The third smash-hit James Bond movie, Goldfinger, was premiered 55 years ago this month, in September, 1964.
Regarded by many critics as one of the best entries in the 007 series, the film embodied a hugely successful combination of action, humour, glamour, and glossy locations, and confirmed Sean Connery’s hold on the public’s imagination as Ian Fleming’s heroic spy. The JBIFC takes a close look at the film, and offers (00)7 bullet-points of appreciation of Sean Connery’s iconic adventure as Ian Fleming’s secret agent.
001: When it came to casting the main villain, the EON producers Harry Saltzman and Albert ‘Cubby’ Broccoli faced a formidable challenge: how to find a suitable actor who could do screen justice to the role as described by Ian Fleming in his 1959 novel. At one point, Orson Welles was apparently considered for the role, but he demanded too much money. At another stage, Saltzman favoured the Austrian-American actor Theodore Bikel. However, Cubby Broccoli preferred the German actor Gert Frobe and insisted they hire Frobe.
002: Directed by Guy Hamilton, and based on a screenplay by Richard Maibaum and Paul Dehn, Goldfinger began shooting in March, 1964. Hamilton was worried about Gert Frobe’s inability to speak fluent English, but as soon as Saltzman, Broccoli and Hamilton saw early rushes of Frobe as Goldfinger, the trio knew immediately that the German actor had the midas touch.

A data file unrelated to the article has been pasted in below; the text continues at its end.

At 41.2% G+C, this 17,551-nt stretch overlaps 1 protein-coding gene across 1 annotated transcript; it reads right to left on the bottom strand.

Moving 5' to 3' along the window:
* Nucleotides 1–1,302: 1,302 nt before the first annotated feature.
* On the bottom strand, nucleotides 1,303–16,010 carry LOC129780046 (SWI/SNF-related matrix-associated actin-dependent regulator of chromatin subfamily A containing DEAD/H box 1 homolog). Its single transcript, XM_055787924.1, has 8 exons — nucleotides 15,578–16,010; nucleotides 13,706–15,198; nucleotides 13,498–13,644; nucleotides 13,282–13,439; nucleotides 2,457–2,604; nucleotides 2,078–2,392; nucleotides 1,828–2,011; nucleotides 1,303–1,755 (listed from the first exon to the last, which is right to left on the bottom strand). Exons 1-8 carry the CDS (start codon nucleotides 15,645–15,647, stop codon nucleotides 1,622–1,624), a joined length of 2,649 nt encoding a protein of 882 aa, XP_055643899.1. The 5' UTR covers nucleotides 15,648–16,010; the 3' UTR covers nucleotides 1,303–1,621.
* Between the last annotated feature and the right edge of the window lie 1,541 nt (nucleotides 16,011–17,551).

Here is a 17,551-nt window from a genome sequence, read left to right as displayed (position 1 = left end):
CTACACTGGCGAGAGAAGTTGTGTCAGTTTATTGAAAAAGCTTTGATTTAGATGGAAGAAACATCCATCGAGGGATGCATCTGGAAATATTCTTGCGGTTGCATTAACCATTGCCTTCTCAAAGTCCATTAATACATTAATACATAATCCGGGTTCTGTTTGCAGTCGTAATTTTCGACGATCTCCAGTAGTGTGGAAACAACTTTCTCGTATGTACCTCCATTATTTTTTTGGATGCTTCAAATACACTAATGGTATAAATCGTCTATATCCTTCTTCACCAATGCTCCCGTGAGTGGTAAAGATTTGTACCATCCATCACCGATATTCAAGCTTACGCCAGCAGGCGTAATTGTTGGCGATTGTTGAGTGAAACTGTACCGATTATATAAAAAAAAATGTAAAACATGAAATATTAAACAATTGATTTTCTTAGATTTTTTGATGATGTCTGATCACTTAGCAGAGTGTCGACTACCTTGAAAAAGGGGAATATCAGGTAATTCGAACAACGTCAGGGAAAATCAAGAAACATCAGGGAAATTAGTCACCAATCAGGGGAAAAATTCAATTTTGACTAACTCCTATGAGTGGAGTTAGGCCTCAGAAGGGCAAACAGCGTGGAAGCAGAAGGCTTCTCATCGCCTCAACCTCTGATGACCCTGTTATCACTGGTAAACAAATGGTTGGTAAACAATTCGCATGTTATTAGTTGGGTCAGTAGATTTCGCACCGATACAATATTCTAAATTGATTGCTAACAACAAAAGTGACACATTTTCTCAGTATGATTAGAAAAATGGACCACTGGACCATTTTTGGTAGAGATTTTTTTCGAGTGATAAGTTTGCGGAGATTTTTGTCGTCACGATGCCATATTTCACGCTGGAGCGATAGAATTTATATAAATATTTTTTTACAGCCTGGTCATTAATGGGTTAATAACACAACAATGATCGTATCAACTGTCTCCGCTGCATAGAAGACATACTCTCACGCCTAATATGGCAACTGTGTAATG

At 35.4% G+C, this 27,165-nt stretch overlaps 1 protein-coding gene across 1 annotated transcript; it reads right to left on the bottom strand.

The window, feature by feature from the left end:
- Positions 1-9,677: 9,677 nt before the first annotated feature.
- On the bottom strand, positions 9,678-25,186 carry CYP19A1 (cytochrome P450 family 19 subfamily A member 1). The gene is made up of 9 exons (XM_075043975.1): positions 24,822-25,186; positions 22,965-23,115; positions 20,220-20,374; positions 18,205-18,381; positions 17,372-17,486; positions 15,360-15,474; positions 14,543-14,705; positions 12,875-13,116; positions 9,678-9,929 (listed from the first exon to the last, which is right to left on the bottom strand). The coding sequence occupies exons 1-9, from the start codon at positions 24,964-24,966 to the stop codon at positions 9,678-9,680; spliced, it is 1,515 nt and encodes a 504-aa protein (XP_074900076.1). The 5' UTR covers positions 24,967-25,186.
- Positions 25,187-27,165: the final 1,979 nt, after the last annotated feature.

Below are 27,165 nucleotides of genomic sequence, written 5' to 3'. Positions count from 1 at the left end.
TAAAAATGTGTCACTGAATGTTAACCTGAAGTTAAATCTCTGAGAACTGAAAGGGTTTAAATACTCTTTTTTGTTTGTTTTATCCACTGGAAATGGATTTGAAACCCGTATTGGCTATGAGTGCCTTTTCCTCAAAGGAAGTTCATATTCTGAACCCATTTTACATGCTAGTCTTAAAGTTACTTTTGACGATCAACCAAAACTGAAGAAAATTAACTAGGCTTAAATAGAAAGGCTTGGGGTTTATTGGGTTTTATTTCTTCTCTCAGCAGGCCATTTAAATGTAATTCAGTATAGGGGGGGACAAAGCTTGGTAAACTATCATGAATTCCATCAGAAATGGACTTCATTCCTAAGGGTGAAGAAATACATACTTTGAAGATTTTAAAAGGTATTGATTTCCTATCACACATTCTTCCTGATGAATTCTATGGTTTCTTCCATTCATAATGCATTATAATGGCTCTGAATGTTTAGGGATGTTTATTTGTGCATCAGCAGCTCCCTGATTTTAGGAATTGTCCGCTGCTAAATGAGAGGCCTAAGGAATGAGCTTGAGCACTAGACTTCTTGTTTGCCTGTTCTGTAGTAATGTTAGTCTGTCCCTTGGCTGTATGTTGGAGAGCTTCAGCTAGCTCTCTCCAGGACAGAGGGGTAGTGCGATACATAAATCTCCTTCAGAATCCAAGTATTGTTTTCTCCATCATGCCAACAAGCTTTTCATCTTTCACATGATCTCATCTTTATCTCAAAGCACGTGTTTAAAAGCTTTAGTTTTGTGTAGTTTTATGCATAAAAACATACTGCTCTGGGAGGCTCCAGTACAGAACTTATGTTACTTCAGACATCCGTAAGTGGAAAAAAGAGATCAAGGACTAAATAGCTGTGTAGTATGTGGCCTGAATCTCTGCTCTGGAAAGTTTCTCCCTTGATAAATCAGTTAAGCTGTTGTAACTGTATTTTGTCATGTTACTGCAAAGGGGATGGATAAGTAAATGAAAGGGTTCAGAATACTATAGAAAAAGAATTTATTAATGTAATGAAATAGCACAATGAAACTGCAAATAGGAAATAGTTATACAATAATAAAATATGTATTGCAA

003: Maibaum had started work on Goldfinger in April, 1963, but soon realized that he would have to introduce some major plot changes to the storyline set out in Ian Fleming’s original 1959 novel, particularly in relation to Auric Goldfinger’s motivations for raiding Fort Knox. Maibaum delivered an outline treatment in May, 1963, and admitted to the EON producers that it had been ‘a tough nut to crack’. However, anxieties remained. Shortly before filming commenced, Paul Dehn was called in to write a quick second draft, and it was this treatment that, in many ways, became the final shooting script.
004: The third James Bond movie had its premiere at the Odeon Leicester Square on Thursday, 17th September, 1964, and there was much excitement and anticipation among the waiting crowds, estimated to have been between 5,000-10,000 people, all hoping to see the arrival of the main stars. At one point, as the crowd surged forward, one of the glass doors of the Odeon was smashed! It was further evidence that Bond-mania was growing relentlessly, and created some great media publicity for the movie.
005: Although the main star of the film, Sean Connery, was unable to attend the British opening (as he was away in Spain, filming The Hill), many of the other stars and main members of the extended ‘Bond family’ were able to attend, including Shirley Eaton, Honor Blackman, Gert Frobe, director Guy Hamilton, Cubby Broccoli and Harry Saltzman. Honor Blackman, who arrived in a stunning white evening gown, said afterwards: ‘It was, I think, the most glamorous night of my life’.
006: Sadly, it is not known what Bond creator Ian Fleming thought of the movie, but the author had paid a brief visit to the Pinewood Studios set of Goldfinger in March, 1964, and chatted to Sean Connery and Shirley Eaton on Pinewood’s ‘D’ Stage. Tragically, Fleming died in August, 1964, just a few weeks before the UK premiere of the movie in September.
007: As Bond historians have pointed out, the influence of Goldfinger endured for many years afterwards, and is still seen by many 007 aficionados as creating the Bond template for many of the subsequent entries in the EON franchise. The film not only fanned ‘Bond fever’ but also had a major cultural impact: as one British newspaper (The Guardian) put it in 2010, when it included the movie in its survey of the Greatest Action Films of All Time, James Bond became: ‘Along with the Beatles, the most significant and most remunerative British cultural export of the 1960s’.